Nearly $185 billion poured into Latin America and the Caribbean in foreign direct investment last year, a record for the region, a UN agency said Thursday.
Brazil and Mexico were the biggest beneficiaries of foreign investment, which region-wide was up 5.0 percent last year over 2012, the Economic Commission on Latin America and the Caribbean said.
The UN commission expects the trend to turn downward this year, however, because of falling prices for metals and slowing economic activity.
In some major countries, inflows of foreign direct investment were off sharply in 2013. It was down 29 percent in Chile, 25 percent in Argentina and 17 percent in Peru.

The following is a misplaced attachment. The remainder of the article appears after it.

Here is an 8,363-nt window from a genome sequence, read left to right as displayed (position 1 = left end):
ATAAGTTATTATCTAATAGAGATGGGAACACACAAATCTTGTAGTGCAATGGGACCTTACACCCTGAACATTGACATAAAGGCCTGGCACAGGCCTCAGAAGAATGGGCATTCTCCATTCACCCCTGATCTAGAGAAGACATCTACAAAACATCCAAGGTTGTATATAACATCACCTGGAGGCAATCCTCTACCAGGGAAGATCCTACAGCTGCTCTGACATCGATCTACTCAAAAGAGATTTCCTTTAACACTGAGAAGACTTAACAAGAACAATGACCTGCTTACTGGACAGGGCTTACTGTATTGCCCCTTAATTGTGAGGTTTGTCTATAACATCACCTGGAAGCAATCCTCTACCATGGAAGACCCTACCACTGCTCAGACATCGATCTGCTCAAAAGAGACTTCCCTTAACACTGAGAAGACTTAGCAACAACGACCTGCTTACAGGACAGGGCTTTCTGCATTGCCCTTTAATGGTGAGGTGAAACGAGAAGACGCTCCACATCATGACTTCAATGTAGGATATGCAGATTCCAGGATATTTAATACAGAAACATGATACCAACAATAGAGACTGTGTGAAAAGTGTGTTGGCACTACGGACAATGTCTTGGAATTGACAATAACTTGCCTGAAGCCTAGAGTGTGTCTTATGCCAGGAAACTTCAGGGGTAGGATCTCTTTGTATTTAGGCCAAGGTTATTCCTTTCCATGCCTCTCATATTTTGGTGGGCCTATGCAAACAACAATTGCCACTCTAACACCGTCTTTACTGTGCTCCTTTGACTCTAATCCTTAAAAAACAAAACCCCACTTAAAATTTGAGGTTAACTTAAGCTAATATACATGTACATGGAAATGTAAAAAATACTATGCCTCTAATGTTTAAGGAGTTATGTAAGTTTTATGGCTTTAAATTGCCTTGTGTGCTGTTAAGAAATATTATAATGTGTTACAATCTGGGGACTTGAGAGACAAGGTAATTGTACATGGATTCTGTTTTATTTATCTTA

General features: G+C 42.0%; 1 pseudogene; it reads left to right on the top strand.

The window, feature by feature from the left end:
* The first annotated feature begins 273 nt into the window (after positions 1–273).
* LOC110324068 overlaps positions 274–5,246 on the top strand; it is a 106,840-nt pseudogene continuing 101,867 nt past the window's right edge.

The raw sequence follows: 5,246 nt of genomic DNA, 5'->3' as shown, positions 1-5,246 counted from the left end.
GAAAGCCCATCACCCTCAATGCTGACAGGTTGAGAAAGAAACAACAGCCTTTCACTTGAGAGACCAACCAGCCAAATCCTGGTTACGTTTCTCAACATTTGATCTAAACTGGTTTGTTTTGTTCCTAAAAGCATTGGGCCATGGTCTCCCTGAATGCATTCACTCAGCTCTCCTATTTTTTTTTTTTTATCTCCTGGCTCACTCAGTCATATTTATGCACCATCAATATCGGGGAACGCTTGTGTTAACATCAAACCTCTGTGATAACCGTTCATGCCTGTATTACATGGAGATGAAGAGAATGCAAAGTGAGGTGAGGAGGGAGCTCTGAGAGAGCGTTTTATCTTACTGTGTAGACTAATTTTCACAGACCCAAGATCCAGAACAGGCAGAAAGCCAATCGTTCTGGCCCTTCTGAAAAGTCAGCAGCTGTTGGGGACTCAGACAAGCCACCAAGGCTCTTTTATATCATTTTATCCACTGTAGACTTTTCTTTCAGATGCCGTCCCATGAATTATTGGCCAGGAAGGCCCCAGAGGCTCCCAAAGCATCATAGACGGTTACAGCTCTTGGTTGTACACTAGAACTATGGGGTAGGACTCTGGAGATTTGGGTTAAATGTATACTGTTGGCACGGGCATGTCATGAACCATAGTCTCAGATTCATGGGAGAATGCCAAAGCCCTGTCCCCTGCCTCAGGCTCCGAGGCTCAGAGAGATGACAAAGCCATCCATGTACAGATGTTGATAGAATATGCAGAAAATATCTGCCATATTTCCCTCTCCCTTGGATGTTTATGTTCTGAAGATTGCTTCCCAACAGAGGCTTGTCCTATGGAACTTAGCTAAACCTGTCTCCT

Average profitability of transnational companies was below 6.0 percent, its lowest level in a decade, but total profits rose to $111.7 billion.
Alicia Barcena, ECLAC's executive secretary, said foreign direct investment in the region has quadrupled over the past decade.
"Transnational companies still show great interest in the region's long-term growth in consumption and in the exploitation of natural resources," she said in a statement.
Europe was the largest investor overall in the region, and the United States the largest single investor, according to the agency.
China is estimated to have invested $10 billion a year in the region since 2010, although official statistics are scarce.